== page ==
Read More Show Less

Product Details

  • Release Date: 10/24/2000
  • Label: Thrill Jockey
  • UPC: 790377008821
  • Catalog Number: 88
  • Sales rank: 268,863

Tracks

Disc 1
  1. 1 Hindeburg (10:36)
  2. 2 Hat Versus Hood (8:56)
  3. 3 Fine Italian Hand (7:18)
  4. 4 That Old Feeling (14:58)
Read More Show Less

Album Credits

Performance Credits
Town and Country Primary Artist
Josh Abrams Acoustic Guitar, Piano, Trumpet, Accordion, Celeste, Harmonium, Bells, Snare Drums, Vibes, Mbira, String Bass
Jim Dorling Acoustic Guitar, Piano, Trumpet, Accordion, Celeste, Harmonium, Bells, Snare Drums, Vibes, Mbira, String Bass
Liz Payne Acoustic Guitar, Piano, Trumpet, Accordion, Celeste, Harmonium, Bells, Snare Drums, Vibes, Mbira, String Bass
Ben Vida Acoustic Guitar, Piano, Trumpet, Accordion, Celeste, Harmonium, Bells, Snare Drums, Vibes, Mbira, String Bass
Technical Credits
Casey Rice Engineer
Read More Show Less

Customer Reviews

Be the first to write a review
( 0 )
Rating Distribution

5 Star

(0)

4 Star

(0)

3 Star

(0)

2 Star

(0)

1 Star

(0)

Your Rating:

Your Name: Create a Pen Name or

Barnes & Noble.com Review Rules

Our reader reviews allow you to share your comments on titles you liked, or didn't, with others. By submitting an online review, you are representing to Barnes & Noble.com that all information contained in your review is original and accurate in all respects, and that the submission of such content by you and the posting of such content by Barnes & Noble.com does not and will not violate the rights of any third party. Please follow the rules below to help ensure that your review can be posted.

Reviews by Our Customers Under the Age of 13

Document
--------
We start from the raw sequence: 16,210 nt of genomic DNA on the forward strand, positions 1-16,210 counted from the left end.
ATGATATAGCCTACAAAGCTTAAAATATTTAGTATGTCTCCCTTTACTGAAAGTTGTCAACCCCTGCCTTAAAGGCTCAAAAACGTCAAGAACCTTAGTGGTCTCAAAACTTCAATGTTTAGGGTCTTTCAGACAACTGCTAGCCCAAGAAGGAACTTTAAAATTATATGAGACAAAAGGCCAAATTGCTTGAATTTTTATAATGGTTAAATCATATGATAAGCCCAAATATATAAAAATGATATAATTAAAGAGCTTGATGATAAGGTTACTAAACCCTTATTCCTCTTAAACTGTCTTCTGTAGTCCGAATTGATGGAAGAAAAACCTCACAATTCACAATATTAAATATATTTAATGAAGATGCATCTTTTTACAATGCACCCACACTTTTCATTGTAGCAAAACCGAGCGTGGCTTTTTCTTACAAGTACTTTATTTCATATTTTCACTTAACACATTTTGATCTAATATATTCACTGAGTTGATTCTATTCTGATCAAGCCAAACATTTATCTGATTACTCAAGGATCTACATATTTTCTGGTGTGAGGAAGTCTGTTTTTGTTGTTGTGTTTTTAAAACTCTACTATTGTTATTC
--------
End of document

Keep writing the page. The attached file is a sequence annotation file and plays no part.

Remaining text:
We highly value and respect everyone's opinion concerning the titles we offer. However, we cannot allow persons under the age of 13 to have accounts at BN.com or to post customer reviews. Please see our Terms of Use for more details.

What to exclude from your review:

Please do not write about reviews, commentary, or information posted on the product page. If you see any errors in the information on the product page, please send us an email.

Reviews should not contain any of the following:

  • - HTML tags, profanity, obscenities, vulgarities, or comments that defame anyone
  • - Time-sensitive information such as tour dates, signings, lectures, etc.
  • - Single-word reviews. Other people will read your review to discover why you liked or didn't like the title. Be descriptive.
  • - Comments focusing on the author or that may ruin the ending for others
  • - Phone numbers, addresses, URLs
  • - Pricing and availability information or alternative ordering information
  • - Advertisements or commercial solicitation

Reminder:

  • - By submitting a review, you grant to Barnes & Noble.com and its sublicensees the royalty-free, perpetual, irrevocable right and license to use the review in accordance with the Barnes & Noble.com Terms of Use.
  • - Barnes & Noble.com reserves the right not to post any review -- particularly those that do not follow the terms and conditions of these Rules. Barnes & Noble.com also reserves the right to remove any review at any time without notice.
  • - See Terms of Use for other conditions and disclaimers.
Search for Products You'd Like to Recommend

Recommend other products that relate to your review. Just search for them below and share!

Create a Pen Name

Your Pen Name is your unique identity on BN.com. It will appear on the reviews you write and other website activities. Your Pen Name cannot be edited, changed or deleted once submitted.

 
Your Pen Name can be any combination of alphanumeric characters (plus - and _), and must be at least two characters long.

Continue Anonymously